Music & Eros
256 pages

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Music is not only a pleasure for the ear, it is the echo of the heartbeat, breath and desire.
Professor Döpp revisits music as the catalyst for dance, love and sex. From the music sheet to dance and through instruments, music is the expression of our profound desires and most violent passions. The text revisits the history of music and art from the dances of the first men to pop and electronic music and through belly dance. Music and Eros take us on a time-travelling journey to discover the interaction of music and sex.



Publié par
Date de parution 08 mai 2012
Nombre de lectures 1
EAN13 9781780429274
Langue English
Poids de l'ouvrage 83 Mo

Informations légales : prix de location à la page 0,0598€. Cette information est donnée uniquement à titre indicatif conformément à la législation en vigueur.


Hans-Jürgen Döpp
Author: HansJürgen Döpp Translation: Niels Clegg
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© Alan Arkin © Sassy Attila © Paul Émile Bécat © Charlotte BerendCorinth © Mahlon Blaine © Ernest Borneman © Otto Dix / Artist Rights Society (ARS), New York / VG BildKunst, Bonn © A. Erbert © Fritz Erler © Georg Erler © César Famin © Michel Fingesten © Nancy Friday © Ernst Gerhard © Ernst Theodore Amadeus Hoffman © Alfred Hrdlicka © Von Hugo © Fritz Janowski © JeanMichel Jarre © Jorgi Jatromanolakis © Allen Jones © Erich Kästner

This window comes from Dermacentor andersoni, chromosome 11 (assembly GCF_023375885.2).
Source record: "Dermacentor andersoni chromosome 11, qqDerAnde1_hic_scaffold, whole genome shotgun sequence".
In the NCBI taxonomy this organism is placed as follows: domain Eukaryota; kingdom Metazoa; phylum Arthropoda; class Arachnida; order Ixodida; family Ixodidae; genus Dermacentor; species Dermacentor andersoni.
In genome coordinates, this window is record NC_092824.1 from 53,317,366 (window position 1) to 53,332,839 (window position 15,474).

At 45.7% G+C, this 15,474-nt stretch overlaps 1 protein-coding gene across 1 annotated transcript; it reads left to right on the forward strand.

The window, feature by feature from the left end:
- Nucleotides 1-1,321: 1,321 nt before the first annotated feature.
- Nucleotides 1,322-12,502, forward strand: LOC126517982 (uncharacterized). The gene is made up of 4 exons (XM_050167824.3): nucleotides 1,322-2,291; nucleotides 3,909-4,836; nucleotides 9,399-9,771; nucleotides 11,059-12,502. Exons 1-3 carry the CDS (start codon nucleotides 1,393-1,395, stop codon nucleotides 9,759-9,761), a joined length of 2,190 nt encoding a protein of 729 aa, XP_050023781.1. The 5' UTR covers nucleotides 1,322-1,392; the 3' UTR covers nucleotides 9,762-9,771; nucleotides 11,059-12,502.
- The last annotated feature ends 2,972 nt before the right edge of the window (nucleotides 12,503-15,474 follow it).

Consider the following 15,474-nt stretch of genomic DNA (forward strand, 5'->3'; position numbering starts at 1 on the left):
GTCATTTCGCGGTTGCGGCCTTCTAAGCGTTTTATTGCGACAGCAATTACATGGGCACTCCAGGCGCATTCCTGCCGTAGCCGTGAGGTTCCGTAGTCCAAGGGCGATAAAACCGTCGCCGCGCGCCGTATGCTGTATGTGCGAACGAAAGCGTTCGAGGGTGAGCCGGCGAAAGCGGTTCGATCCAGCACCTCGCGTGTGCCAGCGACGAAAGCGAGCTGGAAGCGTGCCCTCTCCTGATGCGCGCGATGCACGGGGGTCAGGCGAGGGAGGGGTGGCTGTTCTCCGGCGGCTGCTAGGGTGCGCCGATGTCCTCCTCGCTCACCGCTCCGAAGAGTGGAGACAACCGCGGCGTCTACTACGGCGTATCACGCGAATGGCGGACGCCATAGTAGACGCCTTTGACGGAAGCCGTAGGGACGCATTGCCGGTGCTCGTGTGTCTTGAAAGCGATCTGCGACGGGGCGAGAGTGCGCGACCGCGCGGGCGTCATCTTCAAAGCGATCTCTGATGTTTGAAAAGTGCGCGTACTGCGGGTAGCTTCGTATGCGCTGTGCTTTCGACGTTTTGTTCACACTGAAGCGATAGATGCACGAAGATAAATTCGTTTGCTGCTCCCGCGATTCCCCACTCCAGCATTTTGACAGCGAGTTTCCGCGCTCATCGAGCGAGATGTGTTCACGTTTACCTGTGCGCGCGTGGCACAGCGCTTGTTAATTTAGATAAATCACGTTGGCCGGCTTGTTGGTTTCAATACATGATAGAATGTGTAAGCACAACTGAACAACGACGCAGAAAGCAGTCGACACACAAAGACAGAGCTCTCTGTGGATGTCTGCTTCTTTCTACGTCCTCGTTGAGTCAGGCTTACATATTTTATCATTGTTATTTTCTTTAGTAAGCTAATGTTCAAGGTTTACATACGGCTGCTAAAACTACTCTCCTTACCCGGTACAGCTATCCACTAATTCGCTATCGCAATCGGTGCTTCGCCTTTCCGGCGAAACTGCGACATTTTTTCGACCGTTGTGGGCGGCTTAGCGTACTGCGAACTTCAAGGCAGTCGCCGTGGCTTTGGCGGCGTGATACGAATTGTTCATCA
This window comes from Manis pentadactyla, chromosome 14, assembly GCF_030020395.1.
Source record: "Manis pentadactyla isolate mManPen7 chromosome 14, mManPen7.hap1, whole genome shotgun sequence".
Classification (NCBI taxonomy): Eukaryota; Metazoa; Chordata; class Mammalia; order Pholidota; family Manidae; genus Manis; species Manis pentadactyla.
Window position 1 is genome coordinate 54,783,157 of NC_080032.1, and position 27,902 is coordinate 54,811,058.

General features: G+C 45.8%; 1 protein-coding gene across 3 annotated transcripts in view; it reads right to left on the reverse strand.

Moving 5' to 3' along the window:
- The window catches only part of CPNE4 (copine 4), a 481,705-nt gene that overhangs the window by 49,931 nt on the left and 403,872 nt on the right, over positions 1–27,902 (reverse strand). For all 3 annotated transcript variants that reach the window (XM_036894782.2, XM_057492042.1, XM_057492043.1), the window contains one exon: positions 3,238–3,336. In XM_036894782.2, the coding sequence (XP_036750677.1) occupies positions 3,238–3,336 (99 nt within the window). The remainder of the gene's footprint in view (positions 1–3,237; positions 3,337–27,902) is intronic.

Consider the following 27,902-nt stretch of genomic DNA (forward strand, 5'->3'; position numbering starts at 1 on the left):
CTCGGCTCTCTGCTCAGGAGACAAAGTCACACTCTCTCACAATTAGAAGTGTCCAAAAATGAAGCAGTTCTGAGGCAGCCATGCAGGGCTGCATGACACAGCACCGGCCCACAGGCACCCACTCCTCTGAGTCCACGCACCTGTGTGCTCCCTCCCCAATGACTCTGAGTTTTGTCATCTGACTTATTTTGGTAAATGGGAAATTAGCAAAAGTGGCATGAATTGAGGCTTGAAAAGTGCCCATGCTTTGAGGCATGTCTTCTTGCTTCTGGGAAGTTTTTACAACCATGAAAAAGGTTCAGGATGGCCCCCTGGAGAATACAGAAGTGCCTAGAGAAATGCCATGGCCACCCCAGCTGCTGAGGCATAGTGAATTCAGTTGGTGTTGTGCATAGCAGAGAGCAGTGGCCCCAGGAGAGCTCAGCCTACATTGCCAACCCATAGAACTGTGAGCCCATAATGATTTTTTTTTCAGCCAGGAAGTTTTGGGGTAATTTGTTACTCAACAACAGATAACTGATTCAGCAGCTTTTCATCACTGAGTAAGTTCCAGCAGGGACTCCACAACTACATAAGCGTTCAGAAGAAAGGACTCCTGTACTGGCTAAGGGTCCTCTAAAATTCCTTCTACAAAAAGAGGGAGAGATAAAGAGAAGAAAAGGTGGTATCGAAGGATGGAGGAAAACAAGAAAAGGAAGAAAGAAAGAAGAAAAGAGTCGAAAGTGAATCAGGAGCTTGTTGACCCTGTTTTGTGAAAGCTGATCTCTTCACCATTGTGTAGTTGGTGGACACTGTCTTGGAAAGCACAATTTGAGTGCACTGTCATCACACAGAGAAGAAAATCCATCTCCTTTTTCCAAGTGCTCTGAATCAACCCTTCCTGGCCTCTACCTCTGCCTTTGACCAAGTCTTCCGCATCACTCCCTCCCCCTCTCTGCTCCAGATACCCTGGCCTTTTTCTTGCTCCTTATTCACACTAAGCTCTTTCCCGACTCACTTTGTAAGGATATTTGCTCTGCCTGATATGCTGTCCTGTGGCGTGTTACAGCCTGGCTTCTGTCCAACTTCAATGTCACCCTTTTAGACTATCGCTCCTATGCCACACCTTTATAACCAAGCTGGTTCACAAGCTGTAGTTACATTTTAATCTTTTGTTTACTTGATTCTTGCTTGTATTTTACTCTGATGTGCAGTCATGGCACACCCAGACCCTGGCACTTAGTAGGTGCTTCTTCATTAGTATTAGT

© Ferdinand Kora
© Martina Kügler © Boris Laszlo © Estate Man Ray / Artist Rights Society (ARS), New York / ADAGP, Paris © Harry Mathews  All Rights Reserved/ Edition Plasma © Rudolf Merènyi © Georges Mouton © Julian Murphy © Marek Okrassa © Hans Pellar © Estate of Pablo Picasso / Artist Rights Society (ARS), New York © Karl Reisenbichler © Eugene Reunier © Frank Rubesch © Vsevolod Salischev, © Rudolf Schlichter © Otto Schoff © Mark Severin © Jarka Stika © Süddeutsche Zeitung © Alex Székely © Marcel Vertès
No parts of this publication may be reproduced or adapted without the permission of the copyright holder, throughout the world. Unless otherwise specified, copyright on the works reproduced lies with the respective photographers. Despite intensive research, it has not always been possible to establish copyright ownership. Where this is the case, we would appreciate notification.
ISBN: 97817804 29274
Music &Eros Hans-Jürgen Döpp
Introduction: Music & Eros
Interlude 1 – Alan Arkin
Interlude 2 – Ernest Borneman
Darwin’s Rutting Apes
Dances of Primitive Tribes
The Eastern Belly Dance
Interlude 3 – In Case that’s the Way it is…
Interlude 4 – Voluptuous
Indian Bayaderes
Prostitution and Dance in the Ancient World
Chinese FlowerGirls
Songs of the Devil
Dionysus’ Flute
Courtly Love and Lustful Instincts – Troubadours and Court Singers in the Middle Ages
Interlude 5 – Goethe
Don Juan and Music
Beethoven’s “An die ferne Geliebte” (“To My Distant Love”)
Interlude 6 – Nancy Friday
Interlude 7 – Harry Mathews
Wagner’s Perfumed Eroticism
Music and Early Experiences
Interlude 8 – Harry Mathews
Interlude 9 – Jorgi Jatromanolakis
A Near Inability to Experience Pleasure
The Magic of Playing Together
Interlude 10 – Jorgi Jatromanolakis